Signs that the expedition was ill-fated began when most of the men were mounted on temperamental, is there any other type?, mules.  Riding a mule can be a trial even for a skilled rider, and most of Streight’s men were novices.  Confederates during the expedition had great fun laughing at the “Jackass Cavalry” as Streight’s men were deemed, and Union morale suffered as a result.  The constant braying of the mules made finding the raiders an easy task for the Confederates during the raid, as well as getting on the nerves of their unfortunate riders.  The slow pace of the mules made certain that any Confederate force mounted on horses was going to be much faster.  Streight recognized the problem with the mules from the outset, and objected to them prior to the raid, to no avail.  To make the fiasco complete, about 200 of Streight’s men had no mounts at all at the beginning of the raid. (more…)

Jackson’s Report on Second Manassas

 

On April 27, 1863 Joe Hooker led the Army of the Potomac south of the Rappahannock River, opening the Chancellorsville campaign.  Lieutenant General Thomas J. Jackson would die on May 10, 1863 from wounds received on Chancellorsville.  We are therefore fortunate indeed that on April 27, 1863 he submitted his report on the Second Manassas campaign which culminated in the routing of the recently formed Union army of Virginia under General John Pope.  Here is the text of the report:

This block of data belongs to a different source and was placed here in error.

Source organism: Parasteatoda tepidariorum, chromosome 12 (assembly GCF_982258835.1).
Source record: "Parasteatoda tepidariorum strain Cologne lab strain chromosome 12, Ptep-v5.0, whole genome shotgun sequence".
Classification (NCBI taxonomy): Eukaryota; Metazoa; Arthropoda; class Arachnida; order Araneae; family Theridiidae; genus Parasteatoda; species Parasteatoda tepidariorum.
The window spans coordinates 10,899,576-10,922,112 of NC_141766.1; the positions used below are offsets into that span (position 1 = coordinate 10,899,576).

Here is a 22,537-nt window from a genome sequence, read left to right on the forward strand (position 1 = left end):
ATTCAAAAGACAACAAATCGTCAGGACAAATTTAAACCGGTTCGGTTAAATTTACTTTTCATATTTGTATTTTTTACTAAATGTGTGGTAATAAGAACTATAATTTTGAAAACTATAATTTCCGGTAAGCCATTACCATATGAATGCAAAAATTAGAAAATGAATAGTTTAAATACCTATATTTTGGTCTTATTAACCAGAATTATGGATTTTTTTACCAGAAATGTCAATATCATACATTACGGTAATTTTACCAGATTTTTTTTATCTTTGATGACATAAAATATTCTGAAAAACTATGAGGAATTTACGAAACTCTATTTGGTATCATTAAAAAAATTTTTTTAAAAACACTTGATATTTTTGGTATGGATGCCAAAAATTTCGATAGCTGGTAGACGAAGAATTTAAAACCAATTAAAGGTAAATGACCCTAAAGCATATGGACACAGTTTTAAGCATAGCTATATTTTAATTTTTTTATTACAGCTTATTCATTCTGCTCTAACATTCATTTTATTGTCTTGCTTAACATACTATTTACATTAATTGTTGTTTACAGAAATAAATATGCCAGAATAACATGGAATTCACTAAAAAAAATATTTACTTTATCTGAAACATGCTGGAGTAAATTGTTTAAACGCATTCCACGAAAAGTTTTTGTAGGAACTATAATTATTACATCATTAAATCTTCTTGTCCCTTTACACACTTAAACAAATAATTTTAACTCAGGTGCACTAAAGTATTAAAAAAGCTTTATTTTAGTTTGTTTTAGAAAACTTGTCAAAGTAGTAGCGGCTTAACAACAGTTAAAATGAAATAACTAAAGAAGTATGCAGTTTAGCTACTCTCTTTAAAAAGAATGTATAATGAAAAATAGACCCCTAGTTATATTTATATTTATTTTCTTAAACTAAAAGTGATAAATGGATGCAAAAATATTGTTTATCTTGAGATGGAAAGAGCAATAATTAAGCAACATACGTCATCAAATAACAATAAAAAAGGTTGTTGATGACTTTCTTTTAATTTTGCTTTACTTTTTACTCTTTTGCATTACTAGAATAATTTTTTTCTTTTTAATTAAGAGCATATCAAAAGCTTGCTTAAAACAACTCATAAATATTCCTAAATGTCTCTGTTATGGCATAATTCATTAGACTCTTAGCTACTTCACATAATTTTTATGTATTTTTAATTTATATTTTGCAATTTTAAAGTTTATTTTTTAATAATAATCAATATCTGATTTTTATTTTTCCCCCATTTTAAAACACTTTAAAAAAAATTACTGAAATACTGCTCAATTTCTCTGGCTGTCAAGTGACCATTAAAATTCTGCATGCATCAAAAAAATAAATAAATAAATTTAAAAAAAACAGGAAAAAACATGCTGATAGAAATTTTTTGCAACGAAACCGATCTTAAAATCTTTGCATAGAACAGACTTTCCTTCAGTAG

HDQRS. SECOND CORPS, ARMY OF NORTHERN VA., April 27, 1863.   Brig. Gen. R. H. CHILTON, A. A. and I. G., Hdqrs. Dept. Northern Virginia.  

L   General: I have the honor herewith to submit to you a report of the operations of my command from August 15 to September 5, 1862, embracing the several engagements of Manassas Junction, Bristoe Station, Ox Hill, and so much of the battle of Groveton(on August 28, 29, and 30) as was fought by the troops under my command: On August 15, in obedience to instructions from the commanding General, I left my encampment, near Gordonsville, and, passing Orange Court-House, encamped in the evening near Mount Pisgah Church, where I remained until the 20th, when, in accordance with my instructions, while General Longstreet was crossing the Rapidan at Raccoon Ford, I crossed the same river at Somerville Ford. The command en. camped for the night near Stevensburg.   My command at this time comprised Ewell’s, A. P. Hill’s, and Jackson’s divisions. Ewell’s was composed of the brigades of Generals Lawton, Early, Hays (Colonel Forno commanding), and Trimble, with the batteries of William D. Brown, W. F. Dement, J. W. Latimer, W. L Baithis, and L E D’Aquin A P Hill’s division was composed of the brigades of Generals Branch, Gregg, Field, Pender, Archer, and Colonel Thomas, with the batteries of C. M. Braxton. H. G. Latham, W. G. Crenshaw, D. G. Mcintosh, Greenlee Davidson, and W. J. Pegram. Jackson’s division, commanded by Brig. Gen. William B. Taliaferro, was composed of Winder’s brigade, Colonel Baylor commanding; Colonel Campbell’s brigade, Maj. John Seddon commanding; Brig. Gen. William B. Taliaferro’s brigade, Col. A. G. Taliaferro commanding, and Starke’s brigade, with the batteries of Brockenbrough, [George W.] Wooding, W. T. Poague, Joseph Carpenter, W. H. Caskie, and Charles I. Raine.